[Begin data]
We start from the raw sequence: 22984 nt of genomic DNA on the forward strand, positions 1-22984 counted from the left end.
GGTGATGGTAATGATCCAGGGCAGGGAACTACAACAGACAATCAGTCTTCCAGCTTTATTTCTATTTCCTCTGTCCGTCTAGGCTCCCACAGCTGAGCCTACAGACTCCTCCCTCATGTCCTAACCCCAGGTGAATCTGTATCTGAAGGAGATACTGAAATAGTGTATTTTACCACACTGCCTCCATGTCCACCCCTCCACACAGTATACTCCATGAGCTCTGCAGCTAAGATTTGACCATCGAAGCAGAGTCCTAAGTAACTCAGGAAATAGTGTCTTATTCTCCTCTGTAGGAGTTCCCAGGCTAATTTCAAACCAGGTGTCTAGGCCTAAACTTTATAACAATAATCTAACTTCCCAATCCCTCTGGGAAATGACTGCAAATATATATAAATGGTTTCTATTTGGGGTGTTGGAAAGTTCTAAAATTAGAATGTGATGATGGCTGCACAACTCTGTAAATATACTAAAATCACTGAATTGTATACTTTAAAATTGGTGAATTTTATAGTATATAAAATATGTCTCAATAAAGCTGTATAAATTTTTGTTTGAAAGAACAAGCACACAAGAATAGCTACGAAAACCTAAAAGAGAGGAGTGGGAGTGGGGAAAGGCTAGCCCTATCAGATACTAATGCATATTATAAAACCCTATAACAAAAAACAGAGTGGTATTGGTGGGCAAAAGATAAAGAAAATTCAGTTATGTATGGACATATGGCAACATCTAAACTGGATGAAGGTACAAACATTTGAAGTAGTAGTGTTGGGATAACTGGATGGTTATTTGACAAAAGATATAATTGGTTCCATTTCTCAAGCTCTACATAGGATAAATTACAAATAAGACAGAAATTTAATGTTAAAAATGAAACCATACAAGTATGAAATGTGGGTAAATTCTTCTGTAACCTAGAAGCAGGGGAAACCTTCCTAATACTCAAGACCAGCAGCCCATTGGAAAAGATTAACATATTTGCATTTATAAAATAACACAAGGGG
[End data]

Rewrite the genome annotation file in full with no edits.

We start from the raw sequence: 22984 nt of genomic DNA on the forward strand, positions 1-22984 counted from the left end.
GGTGATGGTAATGATCCAGGGCAGGGAACTACAACAGACAATCAGTCTTCCAGCTTTATTTCTATTTCCTCTGTCCGTCTAGGCTCCCACAGCTGAGCCTACAGACTCCTCCCTCATGTCCTAACCCCAGGTGAATCTGTATCTGAAGGAGATACTGAAATAGTGTATTTTACCACACTGCCTCCATGTCCACCCCTCCACACAGTATACTCCATGAGCTCTGCAGCTAAGATTTGACCATCGAAGCAGAGTCCTAAGTAACTCAGGAAATAGTGTCTTATTCTCCTCTGTAGGAGTTCCCAGGCTAATTTCAAACCAGGTGTCTAGGCCTAAACTTTATAACAATAATCTAACTTCCCAATCCCTCTGGGAAATGACTGCAAATATATATAAATGGTTTCTATTTGGGGTGTTGGAAAGTTCTAAAATTAGAATGTGATGATGGCTGCACAACTCTGTAAATATACTAAAATCACTGAATTGTATACTTTAAAATTGGTGAATTTTATAGTATATAAAATATGTCTCAATAAAGCTGTATAAATTTTTGTTTGAAAGAACAAGCACACAAGAATAGCTACGAAAACCTAAAAGAGAGGAGTGGGAGTGGGGAAAGGCTAGCCCTATCAGATACTAATGCATATTATAAAACCCTATAACAAAAAACAGAGTGGTATTGGTGGGCAAAAGATAAAGAAAATTCAGTTATGTATGGACATATGGCAACATCTAAACTGGATGAAGGTACAAACATTTGAAGTAGTAGTGTTGGGATAACTGGATGGTTATTTGACAAAAGATATAATTGGTTCCATTTCTCAAGCTCTACATAGGATAAATTACAAATAAGACAGAAATTTAATGTTAAAAATGAAACCATACAAGTATGAAATGTGGGTAAATTCTTCTGTAACCTAGAAGCAGGGGAAACCTTCCTAATACTCAAGACCAGCAGCCCATTGGAAAAGATTAACATATTTGCATTTATAAAATAACACAAGGGG